CAVENDISH, Vt. – The Cavendish Selectboard held their monthly meeting on Monday, Sept. 12, 2022. Chairman Bob Glidden called the meeting to order, and after a quick adjustment of the agenda from Town Manager Brendan McNamara, the meeting recognized Vermont State Rep. John Arrison, who was in attendance to address the Board in regards to Act 172. Part of the American Rescue Plan (ARPA), Act 172 was passed during the last legislative session, and designates $45 million to be primarily used for energy related projects, with emphasis on non-fossil fuel proposals. As Arrison said, after funds for Buildings and General Services and the Regional Planning Commission are deducted, Vermont will be left with approximately $37 million, to be distributed between 2,000 municipal buildings throughout the state.
Arrison recommended that the Board lay out its plan and be prepared to apply for the grants as soon as they become available. “Have your ideas ready,” he said. “It seems like with these state programs, when the money becomes available, the first in line are the ones to get it.” He advised the selectboard to decide which facilities are considered most essential, and put together a budget.
Arrison’s last item regarded the testing of Polychlorinated Biphenyls (PCBs) in all state schools. Arrison reported that Cavendish Town Elementary School had been tested and no PCBs had been found. But, with only four out of 325 schools in Vermont tested thus far, Arrison expressed his concern over where the money would come from, to cover costs of cleanup or other expenses related to the removal of any found PCBs.
Sandra Russo asked about money earmarked to incentivize private citizens to convert to energy efficient sources. Arrison thought there were programs available based on income, and Margo Caulfield mentioned Efficiency Vermont, (www.efficiencyvermont.com/) a good source for information on products, services, and rebates.
After Rep. Arrison’s presentation, McNamara addressed the board. His first item was the growing concern over short-term rentals, via companies such as Airbnb and VRBO, and their increasing, negative impact on town resources. The transfer station, municipal water, and wastewater systems have all been adversely affected, McNamara said. He mentioned that both Ludlow and Chester are beginning to regulate short-term rentals, and suggested that the Planning Commission look into what steps they are taking, i.e., special taxes or permit fees.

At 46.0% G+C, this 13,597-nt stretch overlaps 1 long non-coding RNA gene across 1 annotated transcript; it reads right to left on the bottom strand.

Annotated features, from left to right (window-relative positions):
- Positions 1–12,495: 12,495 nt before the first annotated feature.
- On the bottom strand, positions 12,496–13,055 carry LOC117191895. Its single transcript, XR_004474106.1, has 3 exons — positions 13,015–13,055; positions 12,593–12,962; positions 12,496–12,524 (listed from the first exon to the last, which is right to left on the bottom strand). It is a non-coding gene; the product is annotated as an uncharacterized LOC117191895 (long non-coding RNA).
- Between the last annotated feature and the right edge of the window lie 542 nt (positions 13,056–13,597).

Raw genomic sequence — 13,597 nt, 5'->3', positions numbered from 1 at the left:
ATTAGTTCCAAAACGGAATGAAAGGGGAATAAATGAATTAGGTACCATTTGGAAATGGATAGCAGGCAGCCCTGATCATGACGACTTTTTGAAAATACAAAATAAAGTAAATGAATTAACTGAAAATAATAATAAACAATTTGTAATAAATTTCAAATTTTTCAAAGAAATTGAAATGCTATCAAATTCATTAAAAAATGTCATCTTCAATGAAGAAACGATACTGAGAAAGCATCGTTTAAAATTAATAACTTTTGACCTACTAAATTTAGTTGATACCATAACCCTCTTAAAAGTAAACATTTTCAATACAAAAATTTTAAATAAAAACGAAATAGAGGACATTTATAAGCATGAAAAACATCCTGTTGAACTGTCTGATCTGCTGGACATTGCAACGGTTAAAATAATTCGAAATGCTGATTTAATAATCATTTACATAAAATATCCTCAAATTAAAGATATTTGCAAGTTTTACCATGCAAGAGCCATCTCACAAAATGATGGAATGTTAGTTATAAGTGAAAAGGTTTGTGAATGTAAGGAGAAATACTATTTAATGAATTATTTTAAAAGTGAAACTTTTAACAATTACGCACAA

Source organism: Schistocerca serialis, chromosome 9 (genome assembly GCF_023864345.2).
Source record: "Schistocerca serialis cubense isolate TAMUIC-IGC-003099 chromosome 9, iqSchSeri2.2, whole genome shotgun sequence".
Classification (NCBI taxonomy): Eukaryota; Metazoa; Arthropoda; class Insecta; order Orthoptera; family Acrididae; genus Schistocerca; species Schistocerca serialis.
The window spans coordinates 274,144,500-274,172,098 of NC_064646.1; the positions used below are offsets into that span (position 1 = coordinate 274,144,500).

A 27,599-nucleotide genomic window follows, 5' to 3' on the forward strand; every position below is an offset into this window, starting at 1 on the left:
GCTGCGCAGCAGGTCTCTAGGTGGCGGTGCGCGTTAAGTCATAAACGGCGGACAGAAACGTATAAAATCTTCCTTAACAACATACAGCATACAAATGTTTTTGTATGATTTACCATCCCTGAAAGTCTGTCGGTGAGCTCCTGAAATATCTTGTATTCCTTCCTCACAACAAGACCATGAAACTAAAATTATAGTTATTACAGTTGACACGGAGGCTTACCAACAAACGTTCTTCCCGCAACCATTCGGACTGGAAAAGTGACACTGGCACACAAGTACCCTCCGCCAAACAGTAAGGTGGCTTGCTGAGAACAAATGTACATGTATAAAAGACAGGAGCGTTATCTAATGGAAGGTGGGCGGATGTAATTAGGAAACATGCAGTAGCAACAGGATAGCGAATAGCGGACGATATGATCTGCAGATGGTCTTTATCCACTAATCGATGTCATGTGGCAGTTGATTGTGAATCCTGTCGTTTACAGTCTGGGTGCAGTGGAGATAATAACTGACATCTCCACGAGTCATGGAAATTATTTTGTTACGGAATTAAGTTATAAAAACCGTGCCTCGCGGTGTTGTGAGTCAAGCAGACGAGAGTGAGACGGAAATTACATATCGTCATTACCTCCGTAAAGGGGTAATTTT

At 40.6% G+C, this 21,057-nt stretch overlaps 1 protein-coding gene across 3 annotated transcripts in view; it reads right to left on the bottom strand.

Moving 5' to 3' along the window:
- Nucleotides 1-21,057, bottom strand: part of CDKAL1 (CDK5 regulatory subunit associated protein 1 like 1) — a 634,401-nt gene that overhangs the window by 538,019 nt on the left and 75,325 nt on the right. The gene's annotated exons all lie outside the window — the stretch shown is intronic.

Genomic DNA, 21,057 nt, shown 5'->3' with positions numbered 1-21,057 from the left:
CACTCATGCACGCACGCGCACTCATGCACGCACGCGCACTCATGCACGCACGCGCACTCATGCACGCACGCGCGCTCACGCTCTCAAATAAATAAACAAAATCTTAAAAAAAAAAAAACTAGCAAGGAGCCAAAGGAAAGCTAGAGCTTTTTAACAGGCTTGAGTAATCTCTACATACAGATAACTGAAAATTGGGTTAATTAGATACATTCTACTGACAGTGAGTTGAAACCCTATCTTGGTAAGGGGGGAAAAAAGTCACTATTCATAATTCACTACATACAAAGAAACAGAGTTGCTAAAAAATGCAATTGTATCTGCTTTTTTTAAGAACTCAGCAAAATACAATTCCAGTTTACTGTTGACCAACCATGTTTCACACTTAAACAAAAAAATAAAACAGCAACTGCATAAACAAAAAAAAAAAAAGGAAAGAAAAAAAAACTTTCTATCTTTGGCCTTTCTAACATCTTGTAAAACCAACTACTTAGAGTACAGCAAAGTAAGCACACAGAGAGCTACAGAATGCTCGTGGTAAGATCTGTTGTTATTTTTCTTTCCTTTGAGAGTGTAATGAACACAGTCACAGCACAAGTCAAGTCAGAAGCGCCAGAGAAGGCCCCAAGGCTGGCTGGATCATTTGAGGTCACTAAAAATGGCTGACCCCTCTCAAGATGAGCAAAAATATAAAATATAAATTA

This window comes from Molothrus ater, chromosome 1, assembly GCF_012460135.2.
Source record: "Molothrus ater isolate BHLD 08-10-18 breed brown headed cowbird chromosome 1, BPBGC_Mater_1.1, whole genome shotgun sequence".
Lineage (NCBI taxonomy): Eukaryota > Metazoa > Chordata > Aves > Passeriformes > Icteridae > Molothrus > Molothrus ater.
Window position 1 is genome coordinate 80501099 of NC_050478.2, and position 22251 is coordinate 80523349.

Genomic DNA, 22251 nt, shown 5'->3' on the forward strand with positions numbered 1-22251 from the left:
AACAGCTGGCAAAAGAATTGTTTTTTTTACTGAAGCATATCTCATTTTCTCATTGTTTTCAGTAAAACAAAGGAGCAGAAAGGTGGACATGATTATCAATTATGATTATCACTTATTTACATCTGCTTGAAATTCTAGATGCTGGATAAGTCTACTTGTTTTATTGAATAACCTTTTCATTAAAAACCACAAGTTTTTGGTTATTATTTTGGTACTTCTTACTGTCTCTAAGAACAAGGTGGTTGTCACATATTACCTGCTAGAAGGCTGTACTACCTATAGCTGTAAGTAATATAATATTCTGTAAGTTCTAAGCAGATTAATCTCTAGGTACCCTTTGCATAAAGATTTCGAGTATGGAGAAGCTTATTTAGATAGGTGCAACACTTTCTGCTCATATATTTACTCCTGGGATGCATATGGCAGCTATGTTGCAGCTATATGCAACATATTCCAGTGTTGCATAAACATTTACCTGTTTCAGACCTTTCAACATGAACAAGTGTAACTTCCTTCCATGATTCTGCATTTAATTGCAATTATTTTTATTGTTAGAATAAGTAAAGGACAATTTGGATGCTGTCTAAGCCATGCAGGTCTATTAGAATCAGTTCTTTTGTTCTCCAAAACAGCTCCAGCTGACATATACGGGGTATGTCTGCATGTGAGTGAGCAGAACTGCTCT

McNamara then brought up the potential sale of a “screening plant,” which sits unused on land belonging to Pieter van Schaik, and needs to be moved from its current location. He said he had already reached out to a few individuals who may be interested in purchasing the machine, estimating the sale could earn the town between $5,000 and $15,000.
The ongoing issue of five untethered dogs on Route 131 that present a danger to the community was introduced by McNamara. The board had a hearing about a month ago, but the ruling was not enforced. McNamara stated there will need to be another hearing within ten days, and it was agreed that the new date would be Wednesday, Sept. 21 at 6 p.m.
Regarding the paving of Tarbell Hill Road, McNamara announced that the bid had been awarded to Wilk Paving, and thought they would begin the work within the week.
It was announced that former Recreation Director Terry O’Brien had turned in his letter of resignation, effective Sept. 17, 2022. McNamara said he’d already been in contact with a potential interim director who he believes will be a great fit, and that O’Brien had offered to work with her during the transition.
McNamara introduced the topic of the junkyard ordinance, stating that, although some in violation have begun cleaning up their properties, there were others that were becoming a problem, some with abandoned vehicles blocking roadsides and sidewalks. After some discussion, the board determined that McNamara would provide a list of offenders, about 30 in total, and they would begin to work out a plan to address the issue.
A leak in the Whitesville Water Tank was discussed, and the repair will be scheduled, along with repainting the tank, according to McNamara.
The board discussed Town ownership of mineral rights at the Narbut property on Route 131, which is currently for sale. McNamara advised there were interested parties, but that the town was not planning to sell the mineral rights.
McNamara reported that he’d been working with Ludlow Electric to change the Proctorsville street lights to LED. Utilizing rebates offered through Efficiency Vermont, McNamara said the costs could be kept to a minimum, and that the old lights were becoming more expensive and hard to find.
Betty McEnaney asked about the potholes at the intersection of East and Brook Roads, and McNamara said they were to be repaired, as well as the damaged guardrail on that bridge.
The next selectboard meeting will be held on Monday, Oct. 17, due to Indigenous People’s Day on Oct. 10.